French Pastry in your Kitchen: Pate a Choux

porfeterolesFor me, profeteroles (or cream puffs) was the gateway drug, I mean pastry, that ultimately led to my full-blown addiction to baking.

I still remember sitting in my hand-me-down Ikea futon couch one night in my tiny one-bedroom Burbank apartment about five years ago, watching Emeril Lagassi make series of simple baked goodies on his show, in an episode called, “Pastry 101.” One of the pastries he made was profeteroles, and I was so intrigued by its simplicity that I walked straight over to my little kitchen and attempted my first of many pate a choux and pastry cream batches I will ultimately make, even before the show ended. I was especially intrigued by the fact that pate a choux required no stand mixer (some recipes ask for it but you can totally do without it if you choose), yeast, or any complicated and time-consuming steps. All I needed was a medium saucepan, a wooden spoon, a baking sheet and an oven, and ingredients I already had in my refrigerator and pantry (all-purpose flour, butter, sugar, eggs and vanilla extract). It was as simple as cooking the flour in boiling liquid (water or milk, depending on the recipe you use) with melted butter, and add eggs to it. The only difficult part is trying not to cook the eggs when incorporating them into hot dough.

field guide to cookiesI’ve tried a handful of recipes (Emeril, Martha, etc.) and although they all gave me wonderful results, I found the ultimate recipe for pate a choux that stood out from the rest, in its airy-but-perfectly-dense texture that I love so much in cream puffs. It is from a book called, “Field Guide to Cookies,” by lovely Anita Chu, creator of my favorite blog, “Dessert First.” (The book is an installment of the “Field Guide” series, a pocket size companion on anything and everything one needs to know on a topic of interest.) The book provides interesting history of every baked goodie imaginable, and although the book is tiny, it contains plethora of helpful hints and baking notes.

The recipe for porfeteroles is available in her book, but you can also find the pate a choux recipe on Dessert First. And if you have never been to the blog, I totally recommend that you grab a cup of coffee, sit down on a comfortable couch and indulge in her beautifully-written stories and salivate over yummy photos of delicious desserts.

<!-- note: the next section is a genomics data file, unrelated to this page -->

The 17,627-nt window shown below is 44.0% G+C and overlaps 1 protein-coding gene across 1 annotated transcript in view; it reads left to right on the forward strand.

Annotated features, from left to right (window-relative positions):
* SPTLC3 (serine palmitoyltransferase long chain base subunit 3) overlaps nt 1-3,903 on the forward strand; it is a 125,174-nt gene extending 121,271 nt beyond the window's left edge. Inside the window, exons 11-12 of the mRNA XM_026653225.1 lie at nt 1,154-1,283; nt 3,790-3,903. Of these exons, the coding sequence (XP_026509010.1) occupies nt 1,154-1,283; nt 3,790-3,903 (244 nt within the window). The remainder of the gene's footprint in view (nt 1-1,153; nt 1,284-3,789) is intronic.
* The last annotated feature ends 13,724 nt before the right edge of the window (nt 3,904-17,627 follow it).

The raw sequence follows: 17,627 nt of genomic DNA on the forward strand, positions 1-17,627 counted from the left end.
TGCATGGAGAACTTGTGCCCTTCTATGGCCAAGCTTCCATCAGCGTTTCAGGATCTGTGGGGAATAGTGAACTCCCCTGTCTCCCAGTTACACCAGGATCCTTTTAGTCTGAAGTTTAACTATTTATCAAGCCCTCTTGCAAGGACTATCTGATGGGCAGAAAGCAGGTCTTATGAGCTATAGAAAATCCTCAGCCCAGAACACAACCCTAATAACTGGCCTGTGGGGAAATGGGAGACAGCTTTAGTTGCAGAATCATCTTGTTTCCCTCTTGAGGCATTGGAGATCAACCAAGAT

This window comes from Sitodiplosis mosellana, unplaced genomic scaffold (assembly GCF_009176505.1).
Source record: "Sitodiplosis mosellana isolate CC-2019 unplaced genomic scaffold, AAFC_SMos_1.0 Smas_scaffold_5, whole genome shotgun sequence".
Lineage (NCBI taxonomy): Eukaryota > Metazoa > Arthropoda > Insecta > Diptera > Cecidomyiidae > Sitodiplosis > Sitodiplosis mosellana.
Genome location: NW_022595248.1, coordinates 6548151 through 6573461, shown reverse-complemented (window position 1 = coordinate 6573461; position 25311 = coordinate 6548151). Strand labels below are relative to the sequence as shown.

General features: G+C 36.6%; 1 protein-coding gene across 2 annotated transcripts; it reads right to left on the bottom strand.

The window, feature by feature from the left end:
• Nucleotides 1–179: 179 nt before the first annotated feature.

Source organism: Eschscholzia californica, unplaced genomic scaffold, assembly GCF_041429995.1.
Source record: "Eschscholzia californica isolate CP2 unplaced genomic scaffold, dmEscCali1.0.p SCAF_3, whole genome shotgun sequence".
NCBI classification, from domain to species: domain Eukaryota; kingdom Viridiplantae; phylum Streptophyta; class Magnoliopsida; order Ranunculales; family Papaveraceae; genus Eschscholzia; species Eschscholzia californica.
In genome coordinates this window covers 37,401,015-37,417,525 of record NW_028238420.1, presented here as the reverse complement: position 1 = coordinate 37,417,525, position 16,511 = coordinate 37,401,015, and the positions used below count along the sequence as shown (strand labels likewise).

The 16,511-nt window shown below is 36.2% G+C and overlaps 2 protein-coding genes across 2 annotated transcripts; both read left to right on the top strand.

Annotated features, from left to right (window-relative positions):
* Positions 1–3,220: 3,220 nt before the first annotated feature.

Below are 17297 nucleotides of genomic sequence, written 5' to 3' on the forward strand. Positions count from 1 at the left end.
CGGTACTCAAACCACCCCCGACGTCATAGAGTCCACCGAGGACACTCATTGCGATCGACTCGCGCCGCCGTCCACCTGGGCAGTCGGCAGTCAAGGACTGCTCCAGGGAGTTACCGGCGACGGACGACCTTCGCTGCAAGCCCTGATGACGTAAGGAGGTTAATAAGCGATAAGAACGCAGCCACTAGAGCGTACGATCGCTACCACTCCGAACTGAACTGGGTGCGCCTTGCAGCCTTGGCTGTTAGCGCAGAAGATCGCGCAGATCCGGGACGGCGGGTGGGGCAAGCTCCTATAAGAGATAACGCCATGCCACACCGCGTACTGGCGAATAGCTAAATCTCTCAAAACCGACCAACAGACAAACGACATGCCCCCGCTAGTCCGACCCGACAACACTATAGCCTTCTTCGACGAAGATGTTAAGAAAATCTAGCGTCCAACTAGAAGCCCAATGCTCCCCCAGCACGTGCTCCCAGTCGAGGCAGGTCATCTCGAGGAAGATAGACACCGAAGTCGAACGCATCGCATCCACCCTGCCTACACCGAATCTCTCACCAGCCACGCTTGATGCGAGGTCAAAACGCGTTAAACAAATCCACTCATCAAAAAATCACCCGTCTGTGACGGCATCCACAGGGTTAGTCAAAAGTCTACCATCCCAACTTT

Any of you out there who are still intimidated by this fancy French dessert, I hope you will get out of your comfort zone and give it a try. You will be amazed at how simple and fun making these little porfeteroles can be, and the reaction you receive from your friends and loved ones for serving these little heavenly morsels will make you feel like the best pastry chef in the neighborhood.

Just some simple tips:

Use a piping bag (or a plastic bag) to pipe out each dough. Make a swirl (think Pinkberry logo), and go back and put another pat of dough on top before patting it down softly with your finger. I find doing that makes a dough with perfectly-round top.

choux dough

Make sure to start out at a higher temperature and reduce the heat after a few minutes (follow the recipe). Don’t be lazy! It really makes a difference in the airy-ness of the dough.

choux baked

Use a serrated knife to split the dough. Fill the dough with anything you like (ice cream, whipped cream) but I find pastry cream to be the best. I highly recommend Emeril’s recipe although Anita’s is magical too.  I also enjoy the simplicity of powdered sugar on top but chocolate, as always, is a perfect topping too, both visually and taste-wise.

choux cooling

Happy baking!

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3 thoughts on “French Pastry in your Kitchen: Pate a Choux

  1. Don’t these little cream puffs remind you of the ones we loved from Japan’s “depa-chika”? There were so fluffy and incredibly lovely. I will definitely make more and send them your way!

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